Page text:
Looking past raw Central Processing Units (CPU) performance, we go to Baseimprint Operating System (OS) II 2.0 which tries to put a numerical value on overall performance. While cross-platform considerations may apply, the iPhone 7 Plus is the champ here with a 5% lead ahead of the OnePlus 5. Technically, this isn't on the list of benchmarks that the OP5 is known to manipulate, yet it's comfortably ahead of either Galaxy - we reckon it's the Random-Access Memory (RAM) having its say.

Baseimprint Operating System (OS) 2.0

Higher is better

  • Apple iPhone 7 Plus

    3796

  • OnePlus 5

    3601

  • Samsung Galaxy S8

    3376

  • Samsung Galaxy S8+ (SD 835)

    3319

The OnePlus 5 lead in Antutu is, however, subject to question. Is 180K so much better that 168K to warrant all the poor publicity? We think not. In any case, all three phones (4, if you count both S8 versions) post top figures in Antutu, as expected.

AnTuTu 6

Higher is better

  • OnePlus 5

    180331

  • Apple iPhone 7 Plus

    174987

  • Samsung Galaxy S8

    174435

  • Samsung Galaxy S8+ (SD 835)

    168133

GFXBench is one of those benchmarks where the OP5 supposedly does its thing, but its results aren't dramatically better than your average Galaxy S8 (S835) in offclassy screen testing, so we'll give it a pass. What is better is the OP5's fps numbers in onclassy screen versions of the tests - its FullHD resolution gives it an advantage over the QHD Galaxies. The iPhone 7 Plus puts out a comparable performance to the OP5.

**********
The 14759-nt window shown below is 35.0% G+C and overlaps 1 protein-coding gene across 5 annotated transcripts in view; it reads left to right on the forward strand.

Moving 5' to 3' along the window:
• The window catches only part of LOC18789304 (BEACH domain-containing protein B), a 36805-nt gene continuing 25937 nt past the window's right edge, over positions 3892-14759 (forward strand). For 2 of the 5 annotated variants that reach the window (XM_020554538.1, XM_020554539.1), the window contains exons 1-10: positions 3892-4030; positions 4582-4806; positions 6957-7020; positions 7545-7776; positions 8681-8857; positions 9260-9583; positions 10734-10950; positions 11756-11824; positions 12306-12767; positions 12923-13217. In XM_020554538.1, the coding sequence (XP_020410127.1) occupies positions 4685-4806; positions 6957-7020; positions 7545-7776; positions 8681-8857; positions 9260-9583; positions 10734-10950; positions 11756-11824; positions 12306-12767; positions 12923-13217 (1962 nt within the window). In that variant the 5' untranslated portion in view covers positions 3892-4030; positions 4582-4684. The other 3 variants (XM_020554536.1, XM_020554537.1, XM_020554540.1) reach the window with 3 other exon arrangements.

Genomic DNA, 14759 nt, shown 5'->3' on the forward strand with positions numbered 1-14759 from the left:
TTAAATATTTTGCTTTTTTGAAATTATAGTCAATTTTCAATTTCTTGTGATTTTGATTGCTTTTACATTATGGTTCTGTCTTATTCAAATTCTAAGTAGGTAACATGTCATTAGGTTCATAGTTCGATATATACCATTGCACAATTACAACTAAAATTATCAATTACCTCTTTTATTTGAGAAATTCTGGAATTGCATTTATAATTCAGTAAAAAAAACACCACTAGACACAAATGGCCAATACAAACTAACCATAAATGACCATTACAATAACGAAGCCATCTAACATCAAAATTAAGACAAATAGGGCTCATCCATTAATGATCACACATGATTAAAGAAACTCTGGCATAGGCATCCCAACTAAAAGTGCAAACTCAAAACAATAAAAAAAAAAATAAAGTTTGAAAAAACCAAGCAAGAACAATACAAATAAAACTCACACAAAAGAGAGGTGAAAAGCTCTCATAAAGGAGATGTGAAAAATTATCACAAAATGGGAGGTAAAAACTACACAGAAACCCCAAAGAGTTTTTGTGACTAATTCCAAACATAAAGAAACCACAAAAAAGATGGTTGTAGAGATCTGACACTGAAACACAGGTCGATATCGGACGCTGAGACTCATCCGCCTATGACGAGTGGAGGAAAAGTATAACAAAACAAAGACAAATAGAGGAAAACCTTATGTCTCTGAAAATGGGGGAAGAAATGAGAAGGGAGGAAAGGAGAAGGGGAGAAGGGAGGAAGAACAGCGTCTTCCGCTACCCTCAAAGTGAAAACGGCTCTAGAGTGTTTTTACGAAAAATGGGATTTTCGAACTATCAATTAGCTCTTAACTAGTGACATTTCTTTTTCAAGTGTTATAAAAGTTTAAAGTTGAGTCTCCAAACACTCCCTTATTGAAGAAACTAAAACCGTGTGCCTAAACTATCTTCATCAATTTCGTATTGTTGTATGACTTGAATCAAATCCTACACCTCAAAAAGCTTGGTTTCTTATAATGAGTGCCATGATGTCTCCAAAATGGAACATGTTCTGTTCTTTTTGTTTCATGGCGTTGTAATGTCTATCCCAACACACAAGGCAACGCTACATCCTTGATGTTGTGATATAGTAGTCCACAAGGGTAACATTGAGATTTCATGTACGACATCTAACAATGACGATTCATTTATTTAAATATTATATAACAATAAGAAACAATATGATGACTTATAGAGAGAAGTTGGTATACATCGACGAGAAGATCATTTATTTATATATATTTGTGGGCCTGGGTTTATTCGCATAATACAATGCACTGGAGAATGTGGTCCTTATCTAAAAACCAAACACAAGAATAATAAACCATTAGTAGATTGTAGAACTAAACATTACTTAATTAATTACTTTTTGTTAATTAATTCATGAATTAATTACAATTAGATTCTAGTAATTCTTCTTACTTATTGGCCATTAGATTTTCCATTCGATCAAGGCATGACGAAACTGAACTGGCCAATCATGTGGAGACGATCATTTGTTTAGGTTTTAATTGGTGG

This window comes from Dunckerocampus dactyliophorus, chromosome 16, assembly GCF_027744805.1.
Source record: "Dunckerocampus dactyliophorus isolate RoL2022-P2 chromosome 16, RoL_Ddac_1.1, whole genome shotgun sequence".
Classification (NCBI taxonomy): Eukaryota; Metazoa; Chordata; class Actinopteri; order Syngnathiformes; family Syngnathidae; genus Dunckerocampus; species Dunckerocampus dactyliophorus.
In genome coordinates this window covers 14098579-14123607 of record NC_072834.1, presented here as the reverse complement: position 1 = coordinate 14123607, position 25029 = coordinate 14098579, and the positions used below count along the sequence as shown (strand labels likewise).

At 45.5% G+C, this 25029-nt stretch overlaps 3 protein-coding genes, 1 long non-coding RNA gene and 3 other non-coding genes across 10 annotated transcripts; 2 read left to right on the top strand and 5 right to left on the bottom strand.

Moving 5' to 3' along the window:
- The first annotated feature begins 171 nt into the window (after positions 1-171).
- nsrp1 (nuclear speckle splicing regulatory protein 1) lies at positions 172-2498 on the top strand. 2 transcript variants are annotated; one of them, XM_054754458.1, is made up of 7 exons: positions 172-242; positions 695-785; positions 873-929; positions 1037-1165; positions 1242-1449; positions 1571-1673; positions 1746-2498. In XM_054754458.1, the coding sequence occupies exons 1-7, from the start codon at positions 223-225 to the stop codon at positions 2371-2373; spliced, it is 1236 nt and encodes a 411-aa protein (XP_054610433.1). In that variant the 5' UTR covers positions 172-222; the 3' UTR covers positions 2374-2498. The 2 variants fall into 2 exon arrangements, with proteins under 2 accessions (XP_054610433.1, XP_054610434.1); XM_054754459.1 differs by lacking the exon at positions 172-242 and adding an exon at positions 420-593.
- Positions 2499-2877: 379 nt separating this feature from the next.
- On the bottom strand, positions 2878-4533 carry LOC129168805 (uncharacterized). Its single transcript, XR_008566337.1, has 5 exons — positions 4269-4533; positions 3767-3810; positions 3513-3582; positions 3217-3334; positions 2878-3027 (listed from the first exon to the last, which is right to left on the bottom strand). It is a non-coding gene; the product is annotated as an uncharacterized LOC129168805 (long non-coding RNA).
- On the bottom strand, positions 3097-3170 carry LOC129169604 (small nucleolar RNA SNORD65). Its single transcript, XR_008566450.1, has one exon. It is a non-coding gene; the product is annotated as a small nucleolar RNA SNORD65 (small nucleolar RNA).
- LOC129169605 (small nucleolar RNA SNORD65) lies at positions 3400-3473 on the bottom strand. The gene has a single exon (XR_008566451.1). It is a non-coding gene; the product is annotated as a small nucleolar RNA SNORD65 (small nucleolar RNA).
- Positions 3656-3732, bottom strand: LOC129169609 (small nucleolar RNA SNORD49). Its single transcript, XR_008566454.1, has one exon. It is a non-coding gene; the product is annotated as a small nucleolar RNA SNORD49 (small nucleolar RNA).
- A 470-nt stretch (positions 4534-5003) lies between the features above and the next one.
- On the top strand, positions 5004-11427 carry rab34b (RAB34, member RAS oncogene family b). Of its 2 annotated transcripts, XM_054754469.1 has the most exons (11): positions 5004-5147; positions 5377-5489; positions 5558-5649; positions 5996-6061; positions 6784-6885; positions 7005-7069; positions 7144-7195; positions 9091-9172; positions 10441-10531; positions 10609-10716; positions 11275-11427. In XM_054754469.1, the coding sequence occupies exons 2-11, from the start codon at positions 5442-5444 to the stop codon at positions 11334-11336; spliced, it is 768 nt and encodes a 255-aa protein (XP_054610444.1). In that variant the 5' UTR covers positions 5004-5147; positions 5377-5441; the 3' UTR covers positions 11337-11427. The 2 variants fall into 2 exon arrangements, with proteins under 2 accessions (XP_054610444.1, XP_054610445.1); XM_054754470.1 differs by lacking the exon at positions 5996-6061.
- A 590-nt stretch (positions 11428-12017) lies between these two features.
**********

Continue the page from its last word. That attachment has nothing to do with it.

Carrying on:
GFX 3.1 Manhattan (1080p offscreen)

Higher is better

  • OnePlus 5

    41

  • Apple iPhone 7 Plus

    39

  • Samsung Galaxy S8+ (SD 835)

    39

  • Samsung Galaxy S8

    36

GFX 3.1 Manhattan (onscreen)

Higher is better

  • Apple iPhone 7 Plus

    42

  • OnePlus 5

    40

  • Samsung Galaxy S8

    23

  • Samsung Galaxy S8+ (SD 835)

    18

GFX 3.1 Car scene (1080p offscreen)

Higher is better

  • Samsung Galaxy S8

    25

  • OnePlus 5

    24

  • Samsung Galaxy S8+ (SD 835)

    23

GFX 3.1 Car scene (onscreen)

Higher is better

  • OnePlus 5

    24

  • Samsung Galaxy S8

    13

  • Samsung Galaxy S8+ (SD 835)

    12

Platform caveats notwithstanding, the iPhone 7 Plus is hard to compete with in Baseimprint ES 3.1/Metal benchmarks. The workload is the same, Basemark, states, and the iPhone 7 Plus is still unmatched, 10 months into its existence. The Exynos Galaxy S8 is substantially faster than the S835 one here, and the OP5 is as a small further behind that.

Baseimprint ES 3.1 / Metal

Higher is better

  • Apple iPhone 7 Plus

    1517

  • Samsung Galaxy S8

    1189

  • Samsung Galaxy S8+ (SD 835)

    817

  • OnePlus 5

    796

Winner: Apple iPhone 7 Plus. The iPhone wins this as usual, thanks to superior graphics and otherworldly single-core Central Processing Units (CPU) performance. The OP5 and Galaxy S8 are by no means underpowered though, and we've come to a point to question what more we can ask for.